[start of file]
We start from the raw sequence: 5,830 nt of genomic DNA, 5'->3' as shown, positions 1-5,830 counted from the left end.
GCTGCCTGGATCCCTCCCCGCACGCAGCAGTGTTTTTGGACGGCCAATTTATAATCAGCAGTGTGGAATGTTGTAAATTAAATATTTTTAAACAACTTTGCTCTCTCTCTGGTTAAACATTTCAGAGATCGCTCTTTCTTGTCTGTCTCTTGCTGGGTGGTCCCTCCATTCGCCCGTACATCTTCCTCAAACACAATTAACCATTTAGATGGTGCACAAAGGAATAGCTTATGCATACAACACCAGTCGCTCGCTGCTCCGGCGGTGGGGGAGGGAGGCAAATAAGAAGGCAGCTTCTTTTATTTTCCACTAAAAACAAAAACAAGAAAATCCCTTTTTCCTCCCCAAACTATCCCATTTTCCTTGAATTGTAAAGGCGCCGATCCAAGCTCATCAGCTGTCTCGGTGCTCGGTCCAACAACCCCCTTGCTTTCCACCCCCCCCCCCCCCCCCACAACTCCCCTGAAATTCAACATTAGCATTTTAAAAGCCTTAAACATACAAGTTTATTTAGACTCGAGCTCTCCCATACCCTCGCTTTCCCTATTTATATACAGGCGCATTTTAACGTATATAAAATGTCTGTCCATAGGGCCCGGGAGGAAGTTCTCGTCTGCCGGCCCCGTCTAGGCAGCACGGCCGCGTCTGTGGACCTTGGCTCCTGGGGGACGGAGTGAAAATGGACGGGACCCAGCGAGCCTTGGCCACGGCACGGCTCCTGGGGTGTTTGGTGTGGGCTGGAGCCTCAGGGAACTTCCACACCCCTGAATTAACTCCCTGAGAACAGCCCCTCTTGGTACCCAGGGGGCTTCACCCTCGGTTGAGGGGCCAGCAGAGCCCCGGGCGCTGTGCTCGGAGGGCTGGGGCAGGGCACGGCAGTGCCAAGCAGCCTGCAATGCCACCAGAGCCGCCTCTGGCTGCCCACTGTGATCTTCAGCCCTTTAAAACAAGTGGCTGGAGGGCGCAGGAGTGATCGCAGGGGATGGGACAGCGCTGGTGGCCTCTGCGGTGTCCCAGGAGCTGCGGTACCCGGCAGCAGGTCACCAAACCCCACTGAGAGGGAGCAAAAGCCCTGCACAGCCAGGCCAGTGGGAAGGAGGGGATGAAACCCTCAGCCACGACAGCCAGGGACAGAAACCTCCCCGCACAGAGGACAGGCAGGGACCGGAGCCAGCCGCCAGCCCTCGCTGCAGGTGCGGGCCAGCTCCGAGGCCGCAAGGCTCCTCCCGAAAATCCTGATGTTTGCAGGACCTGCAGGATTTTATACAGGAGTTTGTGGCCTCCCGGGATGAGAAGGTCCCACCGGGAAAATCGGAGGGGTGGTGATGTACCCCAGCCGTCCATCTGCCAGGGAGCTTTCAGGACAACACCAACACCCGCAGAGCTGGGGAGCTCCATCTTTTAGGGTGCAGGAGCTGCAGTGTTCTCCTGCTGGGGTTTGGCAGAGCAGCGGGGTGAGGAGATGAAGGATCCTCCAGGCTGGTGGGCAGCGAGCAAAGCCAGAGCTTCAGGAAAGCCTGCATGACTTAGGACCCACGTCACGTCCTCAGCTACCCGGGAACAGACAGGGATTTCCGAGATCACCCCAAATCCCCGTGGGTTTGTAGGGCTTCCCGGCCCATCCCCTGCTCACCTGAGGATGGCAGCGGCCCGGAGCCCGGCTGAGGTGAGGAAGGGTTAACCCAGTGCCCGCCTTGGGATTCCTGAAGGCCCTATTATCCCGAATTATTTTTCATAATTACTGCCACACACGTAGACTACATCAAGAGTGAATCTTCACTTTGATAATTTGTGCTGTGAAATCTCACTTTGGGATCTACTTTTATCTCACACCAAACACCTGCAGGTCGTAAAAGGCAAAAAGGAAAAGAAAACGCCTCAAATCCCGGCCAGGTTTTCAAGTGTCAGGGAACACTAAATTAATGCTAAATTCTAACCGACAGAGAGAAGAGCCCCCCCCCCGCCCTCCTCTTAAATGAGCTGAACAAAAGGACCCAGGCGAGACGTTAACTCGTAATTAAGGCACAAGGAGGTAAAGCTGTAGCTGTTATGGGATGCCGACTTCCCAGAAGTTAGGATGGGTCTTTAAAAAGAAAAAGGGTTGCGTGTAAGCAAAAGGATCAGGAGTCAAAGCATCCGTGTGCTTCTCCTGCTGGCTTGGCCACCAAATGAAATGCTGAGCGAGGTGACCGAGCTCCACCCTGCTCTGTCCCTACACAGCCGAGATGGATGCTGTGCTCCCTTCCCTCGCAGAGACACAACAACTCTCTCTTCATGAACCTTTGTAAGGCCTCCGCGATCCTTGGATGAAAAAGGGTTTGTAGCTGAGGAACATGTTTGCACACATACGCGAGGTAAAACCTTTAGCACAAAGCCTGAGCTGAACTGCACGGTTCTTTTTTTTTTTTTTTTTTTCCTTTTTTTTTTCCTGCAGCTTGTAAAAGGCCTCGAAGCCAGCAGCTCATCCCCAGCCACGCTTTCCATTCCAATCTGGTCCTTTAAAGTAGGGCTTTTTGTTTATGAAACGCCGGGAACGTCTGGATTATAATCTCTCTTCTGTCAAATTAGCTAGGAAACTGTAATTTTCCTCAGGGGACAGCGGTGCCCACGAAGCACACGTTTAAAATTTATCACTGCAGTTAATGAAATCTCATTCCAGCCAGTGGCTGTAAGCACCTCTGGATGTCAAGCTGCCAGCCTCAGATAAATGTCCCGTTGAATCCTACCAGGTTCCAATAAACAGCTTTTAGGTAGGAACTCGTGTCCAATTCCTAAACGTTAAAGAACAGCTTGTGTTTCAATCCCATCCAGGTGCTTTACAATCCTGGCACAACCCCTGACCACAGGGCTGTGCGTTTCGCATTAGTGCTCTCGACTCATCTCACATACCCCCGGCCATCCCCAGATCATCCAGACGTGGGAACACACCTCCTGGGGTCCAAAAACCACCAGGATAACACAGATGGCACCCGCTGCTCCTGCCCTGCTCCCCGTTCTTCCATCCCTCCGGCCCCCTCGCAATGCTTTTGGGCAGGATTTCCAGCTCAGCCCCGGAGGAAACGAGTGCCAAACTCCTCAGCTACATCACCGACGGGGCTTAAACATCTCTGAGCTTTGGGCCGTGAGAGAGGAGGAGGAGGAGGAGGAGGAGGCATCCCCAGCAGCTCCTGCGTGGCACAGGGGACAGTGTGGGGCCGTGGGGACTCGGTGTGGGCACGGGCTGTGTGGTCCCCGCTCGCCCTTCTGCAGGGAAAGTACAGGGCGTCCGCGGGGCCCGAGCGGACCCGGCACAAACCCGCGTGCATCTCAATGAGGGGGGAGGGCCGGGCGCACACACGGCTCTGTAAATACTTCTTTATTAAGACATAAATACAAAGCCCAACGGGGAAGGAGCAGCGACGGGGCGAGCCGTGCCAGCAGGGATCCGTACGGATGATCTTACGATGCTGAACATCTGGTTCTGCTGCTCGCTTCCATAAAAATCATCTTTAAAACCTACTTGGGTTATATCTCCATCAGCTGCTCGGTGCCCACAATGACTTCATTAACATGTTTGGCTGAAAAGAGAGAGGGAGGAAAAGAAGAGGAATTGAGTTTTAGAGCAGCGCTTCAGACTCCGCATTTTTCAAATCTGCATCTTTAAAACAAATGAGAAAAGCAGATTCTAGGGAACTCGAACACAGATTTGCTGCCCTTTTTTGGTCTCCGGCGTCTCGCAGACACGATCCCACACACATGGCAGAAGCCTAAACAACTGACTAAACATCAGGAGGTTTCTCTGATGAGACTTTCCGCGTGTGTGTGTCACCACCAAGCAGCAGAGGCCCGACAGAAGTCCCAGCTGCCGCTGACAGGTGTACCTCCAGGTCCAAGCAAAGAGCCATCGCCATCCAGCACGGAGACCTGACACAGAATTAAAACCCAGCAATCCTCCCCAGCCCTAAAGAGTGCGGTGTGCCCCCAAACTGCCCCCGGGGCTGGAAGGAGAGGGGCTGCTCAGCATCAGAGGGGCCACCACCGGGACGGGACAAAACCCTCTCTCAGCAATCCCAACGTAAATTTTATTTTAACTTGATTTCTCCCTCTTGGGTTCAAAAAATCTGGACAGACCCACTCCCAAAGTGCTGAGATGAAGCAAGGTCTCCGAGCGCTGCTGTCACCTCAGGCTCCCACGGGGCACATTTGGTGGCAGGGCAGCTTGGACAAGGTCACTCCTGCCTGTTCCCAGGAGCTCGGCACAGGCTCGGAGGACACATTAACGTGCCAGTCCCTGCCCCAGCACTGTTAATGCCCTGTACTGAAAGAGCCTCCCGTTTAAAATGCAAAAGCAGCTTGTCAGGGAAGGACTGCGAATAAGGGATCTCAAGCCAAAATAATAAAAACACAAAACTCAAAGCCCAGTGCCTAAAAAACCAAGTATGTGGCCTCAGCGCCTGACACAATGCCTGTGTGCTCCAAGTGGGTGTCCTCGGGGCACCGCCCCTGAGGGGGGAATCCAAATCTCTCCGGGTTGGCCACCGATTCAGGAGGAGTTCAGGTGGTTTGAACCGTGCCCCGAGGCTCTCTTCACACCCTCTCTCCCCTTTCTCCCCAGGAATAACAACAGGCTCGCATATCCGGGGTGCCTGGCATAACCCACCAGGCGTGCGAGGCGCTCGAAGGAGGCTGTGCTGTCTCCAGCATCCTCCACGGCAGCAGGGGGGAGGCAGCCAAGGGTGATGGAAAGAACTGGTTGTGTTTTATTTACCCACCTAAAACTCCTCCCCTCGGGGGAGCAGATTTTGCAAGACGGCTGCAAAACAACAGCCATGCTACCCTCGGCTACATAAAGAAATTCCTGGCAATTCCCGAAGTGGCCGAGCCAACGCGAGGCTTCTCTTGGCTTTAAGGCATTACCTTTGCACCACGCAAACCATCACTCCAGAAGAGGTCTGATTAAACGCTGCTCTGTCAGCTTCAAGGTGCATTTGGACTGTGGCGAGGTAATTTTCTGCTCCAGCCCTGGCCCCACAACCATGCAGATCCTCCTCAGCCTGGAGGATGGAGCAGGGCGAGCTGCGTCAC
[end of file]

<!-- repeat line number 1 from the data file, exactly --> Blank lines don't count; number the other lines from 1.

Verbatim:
We start from the raw sequence: 5,830 nt of genomic DNA, 5'->3' as shown, positions 1-5,830 counted from the left end.